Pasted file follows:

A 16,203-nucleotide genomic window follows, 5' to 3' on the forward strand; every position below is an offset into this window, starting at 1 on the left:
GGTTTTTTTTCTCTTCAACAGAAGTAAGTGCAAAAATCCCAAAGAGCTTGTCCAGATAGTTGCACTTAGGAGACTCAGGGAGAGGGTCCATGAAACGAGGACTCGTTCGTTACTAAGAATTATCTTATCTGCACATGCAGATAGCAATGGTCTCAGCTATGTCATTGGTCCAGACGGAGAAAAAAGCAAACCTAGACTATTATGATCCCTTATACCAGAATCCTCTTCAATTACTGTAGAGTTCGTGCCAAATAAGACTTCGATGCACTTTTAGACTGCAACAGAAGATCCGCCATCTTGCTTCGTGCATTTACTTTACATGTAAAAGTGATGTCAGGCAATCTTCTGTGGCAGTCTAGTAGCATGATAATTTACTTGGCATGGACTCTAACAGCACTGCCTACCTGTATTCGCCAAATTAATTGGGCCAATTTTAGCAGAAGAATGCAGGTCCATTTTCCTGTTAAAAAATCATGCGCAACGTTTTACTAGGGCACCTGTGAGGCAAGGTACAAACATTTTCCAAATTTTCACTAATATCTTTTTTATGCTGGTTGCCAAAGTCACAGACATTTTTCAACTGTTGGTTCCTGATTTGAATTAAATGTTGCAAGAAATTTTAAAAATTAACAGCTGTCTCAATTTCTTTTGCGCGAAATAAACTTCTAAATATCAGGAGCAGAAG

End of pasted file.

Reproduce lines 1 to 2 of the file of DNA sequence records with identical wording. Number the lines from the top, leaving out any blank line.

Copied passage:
A 16,203-nucleotide genomic window follows, 5' to 3' on the forward strand; every position below is an offset into this window, starting at 1 on the left:
GGTTTTTTTTCTCTTCAACAGAAGTAAGTGCAAAAATCCCAAAGAGCTTGTCCAGATAGTTGCACTTAGGAGACTCAGGGAGAGGGTCCATGAAACGAGGACTCGTTCGTTACTAAGAATTATCTTATCTGCACATGCAGATAGCAATGGTCTCAGCTATGTCATTGGTCCAGACGGAGAAAAAAGCAAACCTAGACTATTATGATCCCTTATACCAGAATCCTCTTCAATTACTGTAGAGTTCGTGCCAAATAAGACTTCGATGCACTTTTAGACTGCAACAGAAGATCCGCCATCTTGCTTCGTGCATTTACTTTACATGTAAAAGTGATGTCAGGCAATCTTCTGTGGCAGTCTAGTAGCATGATAATTTACTTGGCATGGACTCTAACAGCACTGCCTACCTGTATTCGCCAAATTAATTGGGCCAATTTTAGCAGAAGAATGCAGGTCCATTTTCCTGTTAAAAAATCATGCGCAACGTTTTACTAGGGCACCTGTGAGGCAAGGTACAAACATTTTCCAAATTTTCACTAATATCTTTTTTATGCTGGTTGCCAAAGTCACAGACATTTTTCAACTGTTGGTTCCTGATTTGAATTAAATGTTGCAAGAAATTTTAAAAATTAACAGCTGTCTCAATTTCTTTTGCGCGAAATAAACTTCTAAATATCAGGAGCAGAAG